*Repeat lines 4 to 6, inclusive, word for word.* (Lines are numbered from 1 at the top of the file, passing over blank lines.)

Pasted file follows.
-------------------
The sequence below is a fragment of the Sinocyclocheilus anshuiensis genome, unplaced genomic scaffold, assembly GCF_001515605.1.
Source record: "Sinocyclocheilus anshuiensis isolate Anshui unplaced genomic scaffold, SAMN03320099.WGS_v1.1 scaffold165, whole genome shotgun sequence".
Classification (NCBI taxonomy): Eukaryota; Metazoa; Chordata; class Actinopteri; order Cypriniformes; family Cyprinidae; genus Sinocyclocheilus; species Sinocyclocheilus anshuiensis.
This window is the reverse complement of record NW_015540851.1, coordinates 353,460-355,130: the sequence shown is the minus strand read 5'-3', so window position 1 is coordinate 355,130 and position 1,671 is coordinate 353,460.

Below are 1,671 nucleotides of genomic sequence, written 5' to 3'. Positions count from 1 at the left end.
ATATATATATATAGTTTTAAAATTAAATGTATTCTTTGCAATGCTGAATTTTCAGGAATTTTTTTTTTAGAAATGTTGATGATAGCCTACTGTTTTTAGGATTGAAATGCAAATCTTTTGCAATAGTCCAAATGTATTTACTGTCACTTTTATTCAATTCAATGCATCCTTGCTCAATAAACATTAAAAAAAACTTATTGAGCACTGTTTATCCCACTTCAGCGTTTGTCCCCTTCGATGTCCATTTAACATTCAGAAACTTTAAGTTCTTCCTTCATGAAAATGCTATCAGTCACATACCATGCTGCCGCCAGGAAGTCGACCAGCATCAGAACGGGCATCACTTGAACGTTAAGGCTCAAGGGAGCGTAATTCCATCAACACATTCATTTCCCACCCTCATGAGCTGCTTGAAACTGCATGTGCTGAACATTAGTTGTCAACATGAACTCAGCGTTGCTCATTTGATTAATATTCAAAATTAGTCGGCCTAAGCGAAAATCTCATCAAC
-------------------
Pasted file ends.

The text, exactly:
This window is the reverse complement of record NW_015540851.1, coordinates 353,460-355,130: the sequence shown is the minus strand read 5'-3', so window position 1 is coordinate 355,130 and position 1,671 is coordinate 353,460.

Below are 1,671 nucleotides of genomic sequence, written 5' to 3'. Positions count from 1 at the left end.
ATATATATATATAGTTTTAAAATTAAATGTATTCTTTGCAATGCTGAATTTTCAGGAATTTTTTTTTTAGAAATGTTGATGATAGCCTACTGTTTTTAGGATTGAAATGCAAATCTTTTGCAATAGTCCAAATGTATTTACTGTCACTTTTATTCAATTCAATGCATCCTTGCTCAATAAACATTAAAAAAAACTTATTGAGCACTGTTTATCCCACTTCAGCGTTTGTCCCCTTCGATGTCCATTTAACATTCAGAAACTTTAAGTTCTTCCTTCATGAAAATGCTATCAGTCACATACCATGCTGCCGCCAGGAAGTCGACCAGCATCAGAACGGGCATCACTTGAACGTTAAGGCTCAAGGGAGCGTAATTCCATCAACACATTCATTTCCCACCCTCATGAGCTGCTTGAAACTGCATGTGCTGAACATTAGTTGTCAACATGAACTCAGCGTTGCTCATTTGATTAATATTCAAAATTAGTCGGCCTAAGCGAAAATCTCATCAAC